7/4/2014 fireworks exploded in bedroom Auburndale, FL home that killed 49-year-old woman and her dog. Her son was burned while trying to save his mother. While preparing multiple large fireworks, or mortars, previously placed on a bed, a mortar exploded, setting off other mortars and starting a fire in the bedroom.
7/4/2013 fireworks accident in Simi Valley, CA injured thirty-nine victims, from 17 months to 78 years old, most had burns and shrapnel wounds, and some were trampled. A firework exploded prematurely in a mortar, knocking over others and aiming them across the field at the audience.
7/4/1911 fireworks started a fire that destroyed the town of Princeton, MO.
7/4/1897 Batesville, AR conflagration: “the origin of the fire is not known but is supposed to have been started by the explosion of firecrackers.” The fire started in a residence and destroyed twelve buildings.
7/4/1872 Wurtsboro, NY a fireworks explosion killed one. “While the town was yet all excitement on the tragic death of young Gumaer, a fearful tornado swept over the village…”
7/4/1866 the “Great Fire of Portland, Maine. The first Independence Day after the end of the American Civil War. Five years before the great Chicago Fire, this was the greatest fire yet seen in an American city. It started in a boat house on Commercial Street, likely caused by a firecracker or a cigar ash. The fire spread to a lumber yard and on to a sugar house, then spread across the city, eventually burning out on Munjoy Hill in the city’s east end. Two people died in the fire. Ten thousand people were made homeless and 1,800 buildings were burned to the ground. This included the federal Exchange Building by which was replaced with the Custom House.”
7/4/2013 a fire in a Lancaster (central) PA home killed seven, including four children. The fire started in the kitchen of a three-story duplex at about 3:00 a.m. after frozen potatoes were placed in the oven, fourteen members of several families lived in the home, which did not have smoke alarms.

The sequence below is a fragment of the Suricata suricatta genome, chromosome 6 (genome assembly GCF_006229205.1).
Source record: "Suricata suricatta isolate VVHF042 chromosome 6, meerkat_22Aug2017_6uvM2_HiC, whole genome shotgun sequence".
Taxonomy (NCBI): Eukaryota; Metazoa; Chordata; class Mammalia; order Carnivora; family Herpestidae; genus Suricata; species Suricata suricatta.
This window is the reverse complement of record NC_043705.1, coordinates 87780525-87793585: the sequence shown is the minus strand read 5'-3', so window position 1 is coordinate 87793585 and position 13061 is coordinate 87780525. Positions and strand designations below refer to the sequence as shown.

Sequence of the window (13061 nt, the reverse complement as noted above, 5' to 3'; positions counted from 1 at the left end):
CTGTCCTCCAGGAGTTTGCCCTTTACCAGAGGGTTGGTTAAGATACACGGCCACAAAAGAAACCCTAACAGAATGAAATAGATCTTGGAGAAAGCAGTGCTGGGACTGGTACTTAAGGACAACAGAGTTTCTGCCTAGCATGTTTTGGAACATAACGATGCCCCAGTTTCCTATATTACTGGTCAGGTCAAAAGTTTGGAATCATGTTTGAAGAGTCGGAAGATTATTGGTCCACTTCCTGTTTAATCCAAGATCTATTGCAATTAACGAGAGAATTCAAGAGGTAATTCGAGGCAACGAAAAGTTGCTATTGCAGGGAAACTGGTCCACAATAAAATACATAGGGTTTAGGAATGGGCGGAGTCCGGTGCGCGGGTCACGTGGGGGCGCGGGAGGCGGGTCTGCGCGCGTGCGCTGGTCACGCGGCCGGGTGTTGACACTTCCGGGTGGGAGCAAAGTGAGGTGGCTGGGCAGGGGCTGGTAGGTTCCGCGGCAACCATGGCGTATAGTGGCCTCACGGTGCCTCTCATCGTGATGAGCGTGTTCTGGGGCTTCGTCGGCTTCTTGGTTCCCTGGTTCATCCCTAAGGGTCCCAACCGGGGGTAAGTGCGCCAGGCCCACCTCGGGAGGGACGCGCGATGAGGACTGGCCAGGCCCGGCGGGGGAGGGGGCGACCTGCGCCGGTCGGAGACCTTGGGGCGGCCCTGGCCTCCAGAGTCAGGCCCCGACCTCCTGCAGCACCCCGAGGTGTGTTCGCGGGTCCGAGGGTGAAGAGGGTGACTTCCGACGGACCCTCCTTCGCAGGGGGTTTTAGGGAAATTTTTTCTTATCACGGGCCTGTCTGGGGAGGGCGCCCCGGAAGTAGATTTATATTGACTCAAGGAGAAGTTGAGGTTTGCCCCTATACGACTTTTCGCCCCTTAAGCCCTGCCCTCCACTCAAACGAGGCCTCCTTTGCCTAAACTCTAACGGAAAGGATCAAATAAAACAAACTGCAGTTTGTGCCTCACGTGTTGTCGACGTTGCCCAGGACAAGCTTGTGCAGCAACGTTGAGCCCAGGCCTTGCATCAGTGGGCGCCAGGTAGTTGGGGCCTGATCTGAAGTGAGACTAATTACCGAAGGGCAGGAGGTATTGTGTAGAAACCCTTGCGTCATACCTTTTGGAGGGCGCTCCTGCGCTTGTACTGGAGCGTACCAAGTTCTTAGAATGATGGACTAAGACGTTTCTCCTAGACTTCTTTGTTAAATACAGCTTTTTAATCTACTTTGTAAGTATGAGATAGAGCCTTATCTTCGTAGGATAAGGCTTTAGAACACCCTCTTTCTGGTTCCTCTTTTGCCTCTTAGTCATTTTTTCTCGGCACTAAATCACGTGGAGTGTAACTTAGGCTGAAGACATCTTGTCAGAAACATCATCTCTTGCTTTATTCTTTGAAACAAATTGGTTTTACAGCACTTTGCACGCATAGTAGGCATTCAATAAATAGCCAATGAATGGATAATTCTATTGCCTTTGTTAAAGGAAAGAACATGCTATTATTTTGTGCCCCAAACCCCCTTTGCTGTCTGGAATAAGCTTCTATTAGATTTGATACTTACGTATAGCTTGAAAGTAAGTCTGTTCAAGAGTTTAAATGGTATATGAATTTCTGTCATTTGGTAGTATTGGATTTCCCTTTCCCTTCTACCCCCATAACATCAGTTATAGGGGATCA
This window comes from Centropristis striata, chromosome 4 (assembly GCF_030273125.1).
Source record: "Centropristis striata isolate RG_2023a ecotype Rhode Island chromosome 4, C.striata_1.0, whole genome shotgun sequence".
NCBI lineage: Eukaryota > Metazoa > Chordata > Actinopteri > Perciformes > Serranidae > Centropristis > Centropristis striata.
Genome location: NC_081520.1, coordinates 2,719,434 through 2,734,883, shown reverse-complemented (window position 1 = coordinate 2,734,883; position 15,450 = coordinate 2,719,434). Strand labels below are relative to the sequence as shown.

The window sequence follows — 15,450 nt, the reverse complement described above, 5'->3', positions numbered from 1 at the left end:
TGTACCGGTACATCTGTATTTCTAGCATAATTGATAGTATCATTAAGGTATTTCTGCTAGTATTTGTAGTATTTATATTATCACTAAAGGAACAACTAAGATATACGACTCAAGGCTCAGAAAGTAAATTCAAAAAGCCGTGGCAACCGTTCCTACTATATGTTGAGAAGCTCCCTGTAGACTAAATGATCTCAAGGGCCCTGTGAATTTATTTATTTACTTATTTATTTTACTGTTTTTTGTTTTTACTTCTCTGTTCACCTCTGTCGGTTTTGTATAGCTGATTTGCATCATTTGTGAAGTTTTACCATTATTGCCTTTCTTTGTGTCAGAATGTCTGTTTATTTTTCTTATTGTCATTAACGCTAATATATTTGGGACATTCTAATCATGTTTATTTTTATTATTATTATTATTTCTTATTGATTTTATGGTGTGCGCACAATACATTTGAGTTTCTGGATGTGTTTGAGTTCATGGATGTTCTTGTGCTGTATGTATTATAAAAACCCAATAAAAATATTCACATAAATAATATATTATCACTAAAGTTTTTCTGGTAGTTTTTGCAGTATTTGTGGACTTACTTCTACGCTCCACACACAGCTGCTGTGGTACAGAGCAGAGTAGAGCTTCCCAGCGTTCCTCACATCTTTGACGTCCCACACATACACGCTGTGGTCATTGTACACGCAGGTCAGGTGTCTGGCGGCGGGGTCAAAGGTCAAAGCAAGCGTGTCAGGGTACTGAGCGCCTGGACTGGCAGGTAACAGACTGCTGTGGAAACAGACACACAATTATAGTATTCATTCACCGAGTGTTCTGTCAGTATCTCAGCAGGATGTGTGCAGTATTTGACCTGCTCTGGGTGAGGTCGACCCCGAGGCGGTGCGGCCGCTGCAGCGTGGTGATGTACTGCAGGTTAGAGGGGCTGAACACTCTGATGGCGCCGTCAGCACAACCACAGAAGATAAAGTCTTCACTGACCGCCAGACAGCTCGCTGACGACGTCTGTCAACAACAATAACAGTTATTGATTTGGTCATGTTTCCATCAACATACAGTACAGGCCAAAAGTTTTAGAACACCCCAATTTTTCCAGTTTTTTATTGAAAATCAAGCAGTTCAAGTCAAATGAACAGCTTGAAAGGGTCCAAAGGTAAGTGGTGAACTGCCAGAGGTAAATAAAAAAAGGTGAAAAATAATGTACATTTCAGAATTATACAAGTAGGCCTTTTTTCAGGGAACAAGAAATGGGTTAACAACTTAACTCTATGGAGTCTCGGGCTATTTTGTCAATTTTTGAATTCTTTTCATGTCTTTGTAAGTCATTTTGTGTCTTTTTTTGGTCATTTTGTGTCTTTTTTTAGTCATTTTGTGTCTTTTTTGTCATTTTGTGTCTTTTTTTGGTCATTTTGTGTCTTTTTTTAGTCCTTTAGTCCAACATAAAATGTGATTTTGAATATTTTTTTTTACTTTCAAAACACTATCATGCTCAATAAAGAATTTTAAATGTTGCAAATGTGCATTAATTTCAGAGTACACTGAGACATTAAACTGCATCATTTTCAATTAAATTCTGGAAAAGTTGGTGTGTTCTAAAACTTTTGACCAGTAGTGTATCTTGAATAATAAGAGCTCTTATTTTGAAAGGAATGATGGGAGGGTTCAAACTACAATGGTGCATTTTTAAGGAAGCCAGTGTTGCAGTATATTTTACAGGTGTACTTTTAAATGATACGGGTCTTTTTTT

7/4/2009 Louisville, KY five died, including three children ages 10-month, three, and five years, in a home fire. “Investigators say a smoke alarm that was installed one year ago was not present when they inspected the home.”
7/4/1984 Beverly, MA the Elliott Chambers Rooming House incendiary fire killed fifteen of the thirty-six occupants that started at 4:14 a.m. “The fire chief said the 80-year-old brick and wood structure was “built to burn.”” “Once ignited, the fire spread quickly, involving the 3/16-inch wood paneling interior finish in the stairway and the exit access corridor. Heat and smoke easily penetrated the upper levels of the building through the open stairway. The fire spread rapidly throughout the remainder of the residential floors of the building.”
7/4/1975 Poland Spring, ME Hotel burned to the ground.
7/4/1911 Howe, IN Military Institute Dining Hall was destroyed by fire shortly after noon.
7/4/1910 Duluth, MN the Fruit Company is destroyed by fire.
7/4/1897 Akron OH the Akron Iron and Steel Company’s works was completely destroyed by fire.
7/4/1911 Floydada, TX conflagration: eleven buildings were destroyed by a fire that “started in a pressing and cleaning establishment, where it is believed a gasoline stove was left in such condition that it set fire to the building” around 2:00 a.m.
7/4/1889 Ellensburg, WA conflagration: the entire business portion, over one hundred houses, were consumed.
7/4/1896 the Opera House block was destroyed by fire in Augusta, Maine.
7/4/1879 Amherst, MA an incendiary fire “destroyed the Amherst House, the Post Office, the Savings Bank, town offices, the Public Library, one of the largest livery stables in Western Massachusetts, two college secret society lodge-rooms, and the stores of a number of mercantile firms.”
7/4/1864 Saratoga Springs, NY conflagration: “destroyed all the buildings on Broadway south of Union Hall to the Clarendon Hotel.”
7/4/1453 forty-one Jewish martyrs burned at stake at Breslau.
7/4/1978 Memphis fire fighters halt a three-day strike under a court order.
7/4/1925 Boston, MA the Pickwick Club, a Chinatown resort, at the Dreyfus Hotel dance floor collapsed with 100 dancers on the floor that killed forty-four. “Without warning the fifth floor of the building collapsed, carrying with it the fourth and third floors. The tons of stone, plaster and bricks crashed through to the second floor on the 150 merry makers.”
7/4/1776 John Adams envisioned that this anniversary would forever be “solemnized with pomp and parade, with shews, games, sports, guns, bells, bonfires and illuminations from one end of this continent to the other from this time forward forever more.”